Thousands of people lined the streets for the annual gay pride parade in West Hollywood, Calif. on Sunday, just hours after 50 people were murdered in a mass shooting at a Orlando gay nightclub.
"When I first woke up, I was actually a little scared," Kimberly Arellano, a cosmetologist from Los Angeles told TheWrap. "But then I thought, what better way then to honor [the victims in Orlando] than by being here?"
"It was pretty shocking," her fiancée Tina Tharp, chimed in. "All this is happening too much. We have to unite and become strong," she said.
The couple turned out despite reports that a heavily armed man from Indiana was arrested Sunday morning on his way to the West Hollywood Pride parade. The suspect — James Howell — told police that he wanted to harm people at the event. Police say he was armed with guns, ammunition and explosives.
But even that didn't seem to scare Tharp, who said she felt safe despite the news reports.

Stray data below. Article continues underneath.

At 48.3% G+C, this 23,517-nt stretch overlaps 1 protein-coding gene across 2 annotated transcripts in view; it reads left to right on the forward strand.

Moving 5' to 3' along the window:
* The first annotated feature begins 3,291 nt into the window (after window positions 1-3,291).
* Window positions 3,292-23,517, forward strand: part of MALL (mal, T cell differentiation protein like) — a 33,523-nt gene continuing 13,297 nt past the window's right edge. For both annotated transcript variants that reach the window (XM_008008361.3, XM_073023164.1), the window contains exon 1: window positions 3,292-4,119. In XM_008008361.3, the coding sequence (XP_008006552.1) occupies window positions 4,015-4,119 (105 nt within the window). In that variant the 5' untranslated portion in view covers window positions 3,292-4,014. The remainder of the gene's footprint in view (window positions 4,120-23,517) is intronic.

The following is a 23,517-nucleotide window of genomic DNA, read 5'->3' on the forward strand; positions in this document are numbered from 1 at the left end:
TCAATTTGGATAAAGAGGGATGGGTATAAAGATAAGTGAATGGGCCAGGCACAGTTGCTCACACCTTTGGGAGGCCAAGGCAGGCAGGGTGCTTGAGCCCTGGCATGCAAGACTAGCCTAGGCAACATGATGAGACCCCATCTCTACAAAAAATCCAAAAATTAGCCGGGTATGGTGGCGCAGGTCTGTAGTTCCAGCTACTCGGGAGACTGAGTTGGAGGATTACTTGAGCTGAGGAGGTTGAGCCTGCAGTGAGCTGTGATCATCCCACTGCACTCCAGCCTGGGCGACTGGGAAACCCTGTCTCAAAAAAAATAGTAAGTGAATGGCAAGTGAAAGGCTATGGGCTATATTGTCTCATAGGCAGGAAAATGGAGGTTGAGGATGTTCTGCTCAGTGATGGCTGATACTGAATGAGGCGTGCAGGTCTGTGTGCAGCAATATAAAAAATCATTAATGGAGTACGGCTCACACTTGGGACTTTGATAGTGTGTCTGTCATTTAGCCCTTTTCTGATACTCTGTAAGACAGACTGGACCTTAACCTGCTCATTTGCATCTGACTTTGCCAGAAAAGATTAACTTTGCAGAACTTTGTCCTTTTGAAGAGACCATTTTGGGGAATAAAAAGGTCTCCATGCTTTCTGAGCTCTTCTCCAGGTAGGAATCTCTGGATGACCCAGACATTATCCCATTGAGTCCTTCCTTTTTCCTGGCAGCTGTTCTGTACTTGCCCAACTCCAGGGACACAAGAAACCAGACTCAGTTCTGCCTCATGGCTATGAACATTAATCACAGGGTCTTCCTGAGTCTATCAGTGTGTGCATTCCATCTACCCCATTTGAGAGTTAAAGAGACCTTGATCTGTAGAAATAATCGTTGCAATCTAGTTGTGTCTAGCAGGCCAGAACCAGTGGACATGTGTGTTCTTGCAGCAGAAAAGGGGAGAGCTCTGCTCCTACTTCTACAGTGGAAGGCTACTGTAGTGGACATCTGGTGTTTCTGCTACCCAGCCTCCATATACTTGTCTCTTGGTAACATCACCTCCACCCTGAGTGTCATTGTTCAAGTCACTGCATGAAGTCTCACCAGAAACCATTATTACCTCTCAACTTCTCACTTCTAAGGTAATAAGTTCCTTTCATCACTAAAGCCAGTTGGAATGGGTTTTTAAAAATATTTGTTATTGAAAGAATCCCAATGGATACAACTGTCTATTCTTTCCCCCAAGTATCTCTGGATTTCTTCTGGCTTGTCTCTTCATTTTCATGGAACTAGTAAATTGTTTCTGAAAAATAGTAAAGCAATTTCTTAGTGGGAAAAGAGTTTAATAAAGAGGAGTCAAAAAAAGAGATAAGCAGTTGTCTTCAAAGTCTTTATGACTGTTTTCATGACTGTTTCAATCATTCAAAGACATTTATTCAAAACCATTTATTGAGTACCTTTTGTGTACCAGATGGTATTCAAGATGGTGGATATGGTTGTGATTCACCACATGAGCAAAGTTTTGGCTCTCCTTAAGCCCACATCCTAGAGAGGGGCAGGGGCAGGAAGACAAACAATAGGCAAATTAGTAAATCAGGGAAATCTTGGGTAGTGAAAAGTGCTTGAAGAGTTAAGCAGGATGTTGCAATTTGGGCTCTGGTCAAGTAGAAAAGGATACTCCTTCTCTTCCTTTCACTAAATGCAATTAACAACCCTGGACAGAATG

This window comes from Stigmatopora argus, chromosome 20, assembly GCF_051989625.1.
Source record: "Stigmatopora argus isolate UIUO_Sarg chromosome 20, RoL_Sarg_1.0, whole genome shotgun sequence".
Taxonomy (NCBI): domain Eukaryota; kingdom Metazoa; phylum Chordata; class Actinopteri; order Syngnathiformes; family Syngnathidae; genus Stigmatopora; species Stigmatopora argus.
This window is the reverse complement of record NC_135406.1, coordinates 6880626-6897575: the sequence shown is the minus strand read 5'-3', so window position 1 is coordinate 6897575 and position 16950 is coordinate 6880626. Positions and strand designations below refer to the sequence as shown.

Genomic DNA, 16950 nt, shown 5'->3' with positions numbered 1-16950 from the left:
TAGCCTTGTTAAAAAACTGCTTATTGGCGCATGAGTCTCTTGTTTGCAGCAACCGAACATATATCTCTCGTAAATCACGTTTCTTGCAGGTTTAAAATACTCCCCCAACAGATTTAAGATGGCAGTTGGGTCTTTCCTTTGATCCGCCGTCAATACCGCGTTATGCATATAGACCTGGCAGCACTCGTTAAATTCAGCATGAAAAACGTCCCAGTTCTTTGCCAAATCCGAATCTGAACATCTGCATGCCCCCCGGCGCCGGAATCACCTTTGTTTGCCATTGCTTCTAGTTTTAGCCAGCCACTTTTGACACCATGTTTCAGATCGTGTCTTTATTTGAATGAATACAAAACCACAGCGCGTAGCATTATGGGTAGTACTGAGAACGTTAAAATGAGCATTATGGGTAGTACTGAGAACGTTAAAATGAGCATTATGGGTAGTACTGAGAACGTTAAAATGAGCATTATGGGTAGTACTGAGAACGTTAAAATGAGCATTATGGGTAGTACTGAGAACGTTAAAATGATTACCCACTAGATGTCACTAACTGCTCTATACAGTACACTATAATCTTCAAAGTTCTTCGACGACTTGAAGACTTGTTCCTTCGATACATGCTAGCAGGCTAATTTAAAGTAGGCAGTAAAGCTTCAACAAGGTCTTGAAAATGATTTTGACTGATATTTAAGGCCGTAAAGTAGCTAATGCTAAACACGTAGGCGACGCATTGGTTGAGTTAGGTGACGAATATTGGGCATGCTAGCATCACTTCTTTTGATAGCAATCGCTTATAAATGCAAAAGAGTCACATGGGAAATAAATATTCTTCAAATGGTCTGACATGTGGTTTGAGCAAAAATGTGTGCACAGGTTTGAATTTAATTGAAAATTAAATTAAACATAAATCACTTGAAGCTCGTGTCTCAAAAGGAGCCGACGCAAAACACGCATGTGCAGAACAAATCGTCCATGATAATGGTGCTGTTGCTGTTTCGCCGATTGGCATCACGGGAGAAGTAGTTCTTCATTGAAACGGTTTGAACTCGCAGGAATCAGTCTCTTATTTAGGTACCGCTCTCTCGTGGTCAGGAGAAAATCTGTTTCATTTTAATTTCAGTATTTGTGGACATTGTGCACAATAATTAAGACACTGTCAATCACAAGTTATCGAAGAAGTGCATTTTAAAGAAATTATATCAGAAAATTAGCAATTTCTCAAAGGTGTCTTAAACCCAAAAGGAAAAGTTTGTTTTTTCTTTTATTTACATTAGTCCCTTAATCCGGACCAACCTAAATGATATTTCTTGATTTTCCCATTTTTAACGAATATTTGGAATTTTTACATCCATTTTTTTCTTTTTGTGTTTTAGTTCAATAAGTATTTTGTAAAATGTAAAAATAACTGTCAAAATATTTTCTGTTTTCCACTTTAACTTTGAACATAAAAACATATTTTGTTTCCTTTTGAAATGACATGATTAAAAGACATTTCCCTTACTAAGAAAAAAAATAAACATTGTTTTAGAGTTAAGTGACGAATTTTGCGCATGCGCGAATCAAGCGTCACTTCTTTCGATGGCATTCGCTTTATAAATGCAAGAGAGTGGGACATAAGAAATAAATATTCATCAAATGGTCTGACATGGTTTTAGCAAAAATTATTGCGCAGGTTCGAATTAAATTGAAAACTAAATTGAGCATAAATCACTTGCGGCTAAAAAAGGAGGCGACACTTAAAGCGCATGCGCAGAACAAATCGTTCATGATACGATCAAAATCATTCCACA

"I'm a marine corps vet," she told TheWrap. "I have all the belief that our police forces will do will do everything they can to protect us."
The Orlando massacre marked the worst terrorist attack on American soil since the Sept. 11th attacks. The lone assailant, a 29-year-old American-born man named Omar Mateen, called 911 while carrying out the massacre, pledging his allegiance to ISIS, officials said.
Bouncers guarding gay bars on Santa Monica Boulevard where the parade is being held said they are extra vigilant today following the news reporters.
"We're always evaluating everybody as they they come to the line," 28-year-old Charles Carpenter, who works the door at Revolver, a popular gay bar, told TheWrap. "We just do the best we can so everyone can have a good time."
"It's a scary situation we're living in today," Freddie Cheatham, another bouncer, told TheWrap. "What happened to love?"
The Los Angeles Country Fire Department was already gearing up for the more than 400,000 people expected to attend on Sunday, setting up three cameras equipped with infra-red capability mounted on large poles. The cameras, which can cost up to $200,000 each, can monitor areas a city block away, giving authorities a bird's eye view of the parade.
One police officer guarding the area told TheWrap he was trying to keep an extra close eye on things without being too obvious, as to not scare parade-goers too much.
"We are a little more vigilant," officer Bond Morrow told TheWrap. "We're watching out for everybody here."
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